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New Analysis of Periodontitis Prevalence

November 25, 2008

smiling womanPeriodontitis can redden anyone’s gums.  But years ago, researchers noticed that some Americans seemed to be more prone than others to this chronic and often destructive oral inflammation.  This led the organizers of the National Health and Nutrition Examination Surveys, or NHANES, to collect data on periodontal health in the 1960s and in subsequent decades.  The NHANES surveys, in turn, provided the raw material from which researchers mined data to develop hypotheses about who is at risk and why.  Typically, the analyses lumped together two broad variables:  race/ethnicity and socioeconomic position, or SEP, which accounts for a person’s education and income.  The idea being, race/ethnicity and SEP are inextricably linked in American society.  But some have questioned this assumption.  Differences in education and income, for example, may reflect the impact of discriminatory social policies, not necessarily factors intrinsic to race and ethnicity.

In the October 2008 issue of the journal Community Dentistry Oral Epidemiology, an NIDCR grantee and colleague revisit the issue with a fresh and timely perspective.  Using data from the latest NHANES survey (1999-2004), they examined whether race/ethnicity, income, and education are independently associated with periodontitis before and after adjusting for selected characteristics, such as smoking and diabetes, two risk factors for the condition.  They then investigated the effects of adjusting for income and education on the association between race/ethnicity and periodontitis.  The researchers found that the overall prevalence of periodontal disease was 3.6 percent.  The prevalence data broke down along racial/ethnic lines:  Black people - 7.2 percent, Mexican Americans - 4.4 percent, and White people - 3.0 percent.  According to the authors, race/ethnicity, education, and income were independently associated with periodontal disease.  For instance, Black adults are 2.66 times more likely than White adults to have periodontitis.  When education and income were factored into the model, the association remained.  Regardless of their education and income, Black adults remained 1.94 times more likely to have periodontitis than White adults from the same demographic categories.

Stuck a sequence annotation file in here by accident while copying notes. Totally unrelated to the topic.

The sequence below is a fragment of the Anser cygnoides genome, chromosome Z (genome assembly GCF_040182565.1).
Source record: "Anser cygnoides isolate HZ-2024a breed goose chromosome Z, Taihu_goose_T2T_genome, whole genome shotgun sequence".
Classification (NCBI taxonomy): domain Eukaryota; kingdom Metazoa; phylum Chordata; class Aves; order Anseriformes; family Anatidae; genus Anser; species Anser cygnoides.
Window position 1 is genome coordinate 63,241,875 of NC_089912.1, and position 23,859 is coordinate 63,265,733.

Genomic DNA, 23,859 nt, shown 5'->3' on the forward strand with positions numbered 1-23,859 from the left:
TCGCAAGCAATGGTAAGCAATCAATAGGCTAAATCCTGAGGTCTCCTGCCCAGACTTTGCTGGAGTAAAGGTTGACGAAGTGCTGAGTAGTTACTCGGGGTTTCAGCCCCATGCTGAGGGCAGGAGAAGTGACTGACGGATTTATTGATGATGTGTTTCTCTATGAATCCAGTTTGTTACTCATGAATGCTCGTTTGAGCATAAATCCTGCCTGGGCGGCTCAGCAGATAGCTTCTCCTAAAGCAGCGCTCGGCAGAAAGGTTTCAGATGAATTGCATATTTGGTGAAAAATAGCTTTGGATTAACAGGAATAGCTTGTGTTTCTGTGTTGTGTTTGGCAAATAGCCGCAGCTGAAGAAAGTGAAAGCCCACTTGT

“This study indicates that social constructs, race/ethnicity, education, and income are associated with periodontal health,” the researchers concluded.  “These findings have been consistently reported in the U.S. over the years.  Thus, the pathways by which race/ethnicity and socioeconomic indicators, separately or combined, lead to health or disease should be investigated.”  



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This page last updated: February 26, 2014